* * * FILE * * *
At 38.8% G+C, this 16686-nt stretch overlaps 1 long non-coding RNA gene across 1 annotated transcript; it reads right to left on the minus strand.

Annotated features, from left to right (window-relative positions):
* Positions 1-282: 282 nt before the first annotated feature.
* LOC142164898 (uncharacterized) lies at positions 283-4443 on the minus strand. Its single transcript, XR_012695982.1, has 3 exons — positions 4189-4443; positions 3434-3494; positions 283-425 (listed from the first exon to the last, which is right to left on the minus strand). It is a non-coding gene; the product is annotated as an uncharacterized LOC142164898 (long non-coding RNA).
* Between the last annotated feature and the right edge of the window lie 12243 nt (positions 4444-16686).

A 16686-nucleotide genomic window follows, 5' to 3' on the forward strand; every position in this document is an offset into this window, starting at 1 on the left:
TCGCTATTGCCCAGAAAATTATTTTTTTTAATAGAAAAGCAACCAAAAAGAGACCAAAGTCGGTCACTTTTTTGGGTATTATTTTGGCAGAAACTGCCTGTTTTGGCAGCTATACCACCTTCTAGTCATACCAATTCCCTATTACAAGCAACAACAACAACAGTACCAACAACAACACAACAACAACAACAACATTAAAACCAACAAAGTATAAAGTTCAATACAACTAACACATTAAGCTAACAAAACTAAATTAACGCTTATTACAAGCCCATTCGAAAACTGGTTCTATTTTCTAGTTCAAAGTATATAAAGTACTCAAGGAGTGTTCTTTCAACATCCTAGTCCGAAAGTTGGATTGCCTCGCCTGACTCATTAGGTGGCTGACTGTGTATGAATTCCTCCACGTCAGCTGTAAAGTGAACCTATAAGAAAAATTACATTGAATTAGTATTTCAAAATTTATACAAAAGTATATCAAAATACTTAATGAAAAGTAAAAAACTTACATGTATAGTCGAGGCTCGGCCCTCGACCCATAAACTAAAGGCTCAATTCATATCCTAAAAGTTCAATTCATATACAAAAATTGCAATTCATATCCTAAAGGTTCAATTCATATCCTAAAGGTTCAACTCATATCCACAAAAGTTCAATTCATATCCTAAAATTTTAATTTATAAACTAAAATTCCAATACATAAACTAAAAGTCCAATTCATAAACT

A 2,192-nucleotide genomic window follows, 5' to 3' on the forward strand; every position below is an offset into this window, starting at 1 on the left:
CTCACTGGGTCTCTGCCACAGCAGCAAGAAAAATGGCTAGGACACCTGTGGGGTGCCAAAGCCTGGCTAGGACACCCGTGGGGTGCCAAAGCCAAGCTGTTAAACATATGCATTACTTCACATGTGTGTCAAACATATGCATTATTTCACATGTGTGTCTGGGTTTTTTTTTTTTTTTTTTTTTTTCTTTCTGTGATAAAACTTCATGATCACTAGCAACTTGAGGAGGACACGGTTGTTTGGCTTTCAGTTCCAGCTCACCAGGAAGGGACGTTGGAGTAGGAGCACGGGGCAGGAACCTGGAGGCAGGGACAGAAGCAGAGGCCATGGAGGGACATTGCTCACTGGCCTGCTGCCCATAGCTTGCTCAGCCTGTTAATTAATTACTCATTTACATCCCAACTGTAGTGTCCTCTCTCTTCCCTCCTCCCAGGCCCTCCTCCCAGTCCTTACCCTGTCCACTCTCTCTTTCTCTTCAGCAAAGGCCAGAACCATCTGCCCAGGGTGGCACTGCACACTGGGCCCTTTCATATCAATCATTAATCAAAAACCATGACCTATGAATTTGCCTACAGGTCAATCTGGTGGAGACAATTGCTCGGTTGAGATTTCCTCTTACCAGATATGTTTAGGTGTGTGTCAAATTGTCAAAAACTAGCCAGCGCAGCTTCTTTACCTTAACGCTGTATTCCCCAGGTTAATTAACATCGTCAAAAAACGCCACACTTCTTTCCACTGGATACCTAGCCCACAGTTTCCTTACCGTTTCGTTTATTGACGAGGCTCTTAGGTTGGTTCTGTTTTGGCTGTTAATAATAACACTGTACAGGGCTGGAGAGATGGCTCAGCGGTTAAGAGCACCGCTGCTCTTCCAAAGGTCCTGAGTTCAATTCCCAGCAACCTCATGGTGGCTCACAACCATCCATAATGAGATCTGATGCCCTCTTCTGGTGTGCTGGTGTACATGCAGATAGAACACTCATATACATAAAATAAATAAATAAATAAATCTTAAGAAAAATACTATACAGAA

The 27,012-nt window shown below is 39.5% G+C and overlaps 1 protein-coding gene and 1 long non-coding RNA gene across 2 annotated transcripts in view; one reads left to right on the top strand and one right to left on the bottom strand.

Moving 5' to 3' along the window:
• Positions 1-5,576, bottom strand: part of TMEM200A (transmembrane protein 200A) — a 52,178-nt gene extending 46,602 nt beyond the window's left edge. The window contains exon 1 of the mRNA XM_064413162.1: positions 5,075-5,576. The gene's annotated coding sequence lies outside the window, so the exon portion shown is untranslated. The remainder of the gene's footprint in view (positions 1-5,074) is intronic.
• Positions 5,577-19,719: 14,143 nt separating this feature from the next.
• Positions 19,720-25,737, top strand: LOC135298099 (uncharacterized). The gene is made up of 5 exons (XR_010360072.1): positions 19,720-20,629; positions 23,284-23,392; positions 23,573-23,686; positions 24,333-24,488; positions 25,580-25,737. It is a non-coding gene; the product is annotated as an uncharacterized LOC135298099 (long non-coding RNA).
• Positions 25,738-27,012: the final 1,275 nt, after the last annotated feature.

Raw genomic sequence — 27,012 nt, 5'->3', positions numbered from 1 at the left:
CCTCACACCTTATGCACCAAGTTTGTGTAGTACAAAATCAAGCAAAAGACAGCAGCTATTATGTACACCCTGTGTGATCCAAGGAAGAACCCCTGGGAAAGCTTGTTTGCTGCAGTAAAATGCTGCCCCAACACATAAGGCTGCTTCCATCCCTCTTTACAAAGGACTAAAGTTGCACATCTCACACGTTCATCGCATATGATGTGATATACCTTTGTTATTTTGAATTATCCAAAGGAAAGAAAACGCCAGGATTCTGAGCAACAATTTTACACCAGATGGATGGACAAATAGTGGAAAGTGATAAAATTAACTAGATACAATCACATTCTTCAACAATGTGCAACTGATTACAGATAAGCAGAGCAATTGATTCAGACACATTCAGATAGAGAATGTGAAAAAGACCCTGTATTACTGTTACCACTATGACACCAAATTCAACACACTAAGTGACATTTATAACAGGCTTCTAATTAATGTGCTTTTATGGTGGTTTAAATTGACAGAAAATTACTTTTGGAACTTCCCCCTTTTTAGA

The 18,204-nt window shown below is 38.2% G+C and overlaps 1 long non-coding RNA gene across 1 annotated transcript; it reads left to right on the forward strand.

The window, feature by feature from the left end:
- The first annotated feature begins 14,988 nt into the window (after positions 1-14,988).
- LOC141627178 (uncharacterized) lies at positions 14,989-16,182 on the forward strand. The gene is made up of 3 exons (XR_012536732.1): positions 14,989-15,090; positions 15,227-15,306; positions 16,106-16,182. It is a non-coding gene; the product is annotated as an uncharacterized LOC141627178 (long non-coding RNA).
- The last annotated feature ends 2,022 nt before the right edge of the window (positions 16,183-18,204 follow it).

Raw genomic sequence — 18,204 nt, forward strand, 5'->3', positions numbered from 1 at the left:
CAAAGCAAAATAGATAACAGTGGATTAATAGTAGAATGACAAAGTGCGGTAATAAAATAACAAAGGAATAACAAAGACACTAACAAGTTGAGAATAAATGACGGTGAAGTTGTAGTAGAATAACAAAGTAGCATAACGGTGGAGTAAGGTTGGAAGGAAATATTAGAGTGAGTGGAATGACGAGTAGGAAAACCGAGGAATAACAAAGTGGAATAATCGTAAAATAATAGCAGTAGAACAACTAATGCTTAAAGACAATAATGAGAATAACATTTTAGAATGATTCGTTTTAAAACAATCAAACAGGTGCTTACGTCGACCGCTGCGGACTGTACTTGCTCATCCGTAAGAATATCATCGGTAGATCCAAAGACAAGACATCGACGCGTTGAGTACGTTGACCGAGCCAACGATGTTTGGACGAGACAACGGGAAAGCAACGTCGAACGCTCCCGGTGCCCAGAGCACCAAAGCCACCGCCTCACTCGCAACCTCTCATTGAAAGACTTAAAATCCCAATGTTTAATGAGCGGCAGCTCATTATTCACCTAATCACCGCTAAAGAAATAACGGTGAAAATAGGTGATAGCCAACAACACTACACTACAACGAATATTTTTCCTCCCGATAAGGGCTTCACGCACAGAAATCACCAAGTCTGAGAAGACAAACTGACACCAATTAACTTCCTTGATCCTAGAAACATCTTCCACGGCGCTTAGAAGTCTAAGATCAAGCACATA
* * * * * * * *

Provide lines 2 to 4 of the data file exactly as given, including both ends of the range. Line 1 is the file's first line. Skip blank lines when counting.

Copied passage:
Annotated features, from left to right (window-relative positions):
* Positions 1-282: 282 nt before the first annotated feature.
* LOC142164898 (uncharacterized) lies at positions 283-4443 on the minus strand. Its single transcript, XR_012695982.1, has 3 exons — positions 4189-4443; positions 3434-3494; positions 283-425 (listed from the first exon to the last, which is right to left on the minus strand). It is a non-coding gene; the product is annotated as an uncharacterized LOC142164898 (long non-coding RNA).